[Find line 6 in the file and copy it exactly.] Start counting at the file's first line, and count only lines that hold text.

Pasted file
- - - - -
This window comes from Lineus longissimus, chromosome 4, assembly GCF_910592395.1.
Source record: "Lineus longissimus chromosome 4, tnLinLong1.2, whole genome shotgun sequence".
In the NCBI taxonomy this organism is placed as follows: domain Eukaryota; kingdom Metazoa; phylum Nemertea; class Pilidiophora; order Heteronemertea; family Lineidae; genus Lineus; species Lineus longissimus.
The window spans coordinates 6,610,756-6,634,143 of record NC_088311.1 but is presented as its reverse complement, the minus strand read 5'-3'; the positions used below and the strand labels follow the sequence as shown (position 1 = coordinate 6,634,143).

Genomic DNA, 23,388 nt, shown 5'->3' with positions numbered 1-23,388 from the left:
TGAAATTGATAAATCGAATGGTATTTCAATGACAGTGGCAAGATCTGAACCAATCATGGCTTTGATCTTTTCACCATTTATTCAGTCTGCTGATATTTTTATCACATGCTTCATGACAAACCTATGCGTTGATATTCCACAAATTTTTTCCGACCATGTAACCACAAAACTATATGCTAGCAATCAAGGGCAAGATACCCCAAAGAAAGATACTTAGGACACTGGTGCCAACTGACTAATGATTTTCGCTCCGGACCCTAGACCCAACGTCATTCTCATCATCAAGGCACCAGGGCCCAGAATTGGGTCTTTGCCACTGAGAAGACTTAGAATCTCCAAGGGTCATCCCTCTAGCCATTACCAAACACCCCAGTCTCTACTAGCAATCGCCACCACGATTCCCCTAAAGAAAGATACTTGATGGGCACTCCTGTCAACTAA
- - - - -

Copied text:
TGAAATTGATAAATCGAATGGTATTTCAATGACAGTGGCAAGATCTGAACCAATCATGGCTTTGATCTTTTCACCATTTATTCAGTCTGCTGATATTTTTATCACATGCTTCATGACAAACCTATGCGTTGATATTCCACAAATTTTTTCCGACCATGTAACCACAAAACTATATGCTAGCAATCAAGGGCAAGATACCCCAAAGAAAGATACTTAGGACACTGGTGCCAACTGACTAATGATTTTCGCTCCGGACCCTAGACCCAACGTCATTCTCATCATCAAGGCACCAGGGCCCAGAATTGGGTCTTTGCCACTGAGAAGACTTAGAATCTCCAAGGGTCATCCCTCTAGCCATTACCAAACACCCCAGTCTCTACTAGCAATCGCCACCACGATTCCCCTAAAGAAAGATACTTGATGGGCACTCCTGTCAACTAA